Bullying in work
on the increase
LEGAL and workplace health
experts are warning that bullying in work is on the rise in
Merseyside. Liverpool law firm Maxwell Hodge has seen a number
of employment law cases where workplace bullying has been an issue.
The firm’s findings are backed by Merseyside workplace health
organisation, Health@Work, which has been dealing with a host of
stress related bullying issues and is working to tackle bullying in
In surveys by the Samaritans it’s estimated that 8 in 10 workers are
affected by workplace bullying and 18.9 million working days are
lost each year as a direct result.
Maxwell Hodge and Health@Work have teamed up to tackle the issue and
are running a free seminar for Merseyside people on workplace
bullying on Friday, 21 October 2011, from 9 to 10 am. This will be at the
Liverpool Chamber of Commerce building, on Old Hall Street.
Health@Work’s programme manager Keith Gorman said:- "Cases of
bullying appear to be on the increase and this is in line with
national statistics which show that bullying increases during tough
economic times. Any instance of bullying can have a huge
impact on staff morale and the bottom line. We are trying to raise
more awareness around the issue and offer our support to employers
and employees to help stamp out bullying in the workplace."
Maxwell Hodge employment law specialist Laura Chalkley said:-
"Maxwell Hodge has dealt with several cases which have involved
reported bullying and we are delighted to be able to collaborate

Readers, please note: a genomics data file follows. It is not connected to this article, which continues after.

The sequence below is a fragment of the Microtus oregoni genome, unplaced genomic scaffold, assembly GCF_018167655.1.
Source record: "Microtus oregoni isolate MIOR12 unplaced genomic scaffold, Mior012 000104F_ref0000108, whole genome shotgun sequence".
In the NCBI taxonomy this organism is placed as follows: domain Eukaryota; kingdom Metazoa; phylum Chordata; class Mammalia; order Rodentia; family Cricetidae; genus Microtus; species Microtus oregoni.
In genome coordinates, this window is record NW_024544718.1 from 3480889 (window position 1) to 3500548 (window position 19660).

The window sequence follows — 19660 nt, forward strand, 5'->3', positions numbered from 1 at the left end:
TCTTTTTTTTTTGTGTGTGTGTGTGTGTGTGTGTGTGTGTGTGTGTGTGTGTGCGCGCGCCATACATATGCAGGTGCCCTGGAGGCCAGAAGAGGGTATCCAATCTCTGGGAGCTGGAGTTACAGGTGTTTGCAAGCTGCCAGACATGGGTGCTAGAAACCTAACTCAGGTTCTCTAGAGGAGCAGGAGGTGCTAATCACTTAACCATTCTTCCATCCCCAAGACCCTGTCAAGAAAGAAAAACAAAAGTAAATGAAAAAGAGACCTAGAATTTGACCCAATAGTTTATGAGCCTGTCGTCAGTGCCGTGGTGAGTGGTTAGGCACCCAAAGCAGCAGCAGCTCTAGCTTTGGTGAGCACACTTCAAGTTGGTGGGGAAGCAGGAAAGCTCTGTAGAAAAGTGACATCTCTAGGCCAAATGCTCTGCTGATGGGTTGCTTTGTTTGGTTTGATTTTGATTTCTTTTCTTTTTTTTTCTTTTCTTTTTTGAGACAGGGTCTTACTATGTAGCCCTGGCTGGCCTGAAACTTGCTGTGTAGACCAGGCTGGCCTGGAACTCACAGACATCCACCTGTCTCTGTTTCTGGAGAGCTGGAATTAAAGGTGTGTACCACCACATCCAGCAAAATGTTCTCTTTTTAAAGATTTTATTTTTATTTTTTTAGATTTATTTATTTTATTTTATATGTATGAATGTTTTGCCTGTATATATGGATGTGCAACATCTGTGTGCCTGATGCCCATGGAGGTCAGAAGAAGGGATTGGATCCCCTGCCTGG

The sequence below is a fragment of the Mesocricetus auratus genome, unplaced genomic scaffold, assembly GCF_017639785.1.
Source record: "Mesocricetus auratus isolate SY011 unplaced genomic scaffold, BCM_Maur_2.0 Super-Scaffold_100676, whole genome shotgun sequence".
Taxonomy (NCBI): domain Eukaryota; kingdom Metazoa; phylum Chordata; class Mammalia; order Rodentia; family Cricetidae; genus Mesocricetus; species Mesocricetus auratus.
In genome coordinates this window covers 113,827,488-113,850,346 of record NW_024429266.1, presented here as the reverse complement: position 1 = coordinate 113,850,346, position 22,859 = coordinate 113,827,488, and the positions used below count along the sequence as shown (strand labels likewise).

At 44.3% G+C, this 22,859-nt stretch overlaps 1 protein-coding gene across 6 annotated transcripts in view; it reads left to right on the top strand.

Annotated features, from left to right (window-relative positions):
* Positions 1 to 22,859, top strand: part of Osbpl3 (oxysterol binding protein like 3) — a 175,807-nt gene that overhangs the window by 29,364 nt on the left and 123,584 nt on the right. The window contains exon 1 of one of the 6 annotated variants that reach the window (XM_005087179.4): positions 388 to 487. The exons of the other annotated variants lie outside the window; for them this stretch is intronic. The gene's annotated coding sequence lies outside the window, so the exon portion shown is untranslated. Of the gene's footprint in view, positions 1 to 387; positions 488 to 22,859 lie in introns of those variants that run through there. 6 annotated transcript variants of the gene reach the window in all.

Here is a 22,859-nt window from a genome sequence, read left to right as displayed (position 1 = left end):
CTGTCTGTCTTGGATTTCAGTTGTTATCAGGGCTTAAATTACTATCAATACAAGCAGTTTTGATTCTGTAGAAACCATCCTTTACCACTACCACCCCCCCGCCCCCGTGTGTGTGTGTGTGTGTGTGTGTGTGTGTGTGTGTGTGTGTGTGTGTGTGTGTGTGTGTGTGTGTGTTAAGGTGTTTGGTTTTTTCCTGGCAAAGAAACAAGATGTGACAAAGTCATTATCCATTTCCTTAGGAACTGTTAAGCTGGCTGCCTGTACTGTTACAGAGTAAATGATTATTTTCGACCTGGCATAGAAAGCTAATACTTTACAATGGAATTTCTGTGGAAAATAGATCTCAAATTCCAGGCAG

with Health@Work on this project. The problem of workplace bullying
can have far-reaching effects and if left unchallenged, it can have
a serious effect on people’s personal lives and in some instances
can result in costly court cases for businesses concerned." Places on the seminar can be booked via the Liverpool Chamber's
employers urged to ditch ‘A N Other’
EMPLOYERS in the North West
are being urged to get their PAYE paperwork in order, after more
than 500 returns incorrectly claimed to employ "A N Other"
Every year, employers send PAYE data to HM Revenue & Customs (HMRC),
which gives details of employees’ tax and national insurance
contributions. However, it is not always accurate. This can cause
problems for the employee, for example, incorrect amounts being
deducted from their pay. It can also use up valuable employer and
HMRC time and money putting the error right.
As well as 507 "A N Others", employer returns submitted across the
UK for 2009/10 revealed the following incorrect information:-
► 128 staff entered as Mr, Ms or Mrs "Dummy"
► 572 people whose surnames only included the letter X, ranging from
"Mr X" to "Mrs XXXXXX"
► 75 staff with the surname "Casual", 11 "Cleaners", 9
► 824 employees with the surname "Unknown"
► 40 people were apparently 200 years old or more after incorrect
dates of birth were submitted.
Jim Harra, HMRC’s Director of Customer Operations, said:-
"Most employers in the North West get their PAYE returns right. The
few who don’t can cause problems for their employees, for example,
incorrect deductions of tax. Around 80% of errors in employee data
are due to an incorrect name, date of birth or national insurance
number – straightforward information that can be collected and
checked quite easily.
So, whether you are employing ‘Mr or Mrs J Smith’ – or even ‘Mr or
Mrs A N Other’, please use the full and official name on your PAYE
paperwork. First names are very important, especially for common
We really want employers to check that they are sending us the right
details for all their employees, to make life easier for them, their
employees and HMRC."
For more information on getting your employer data right, visit:-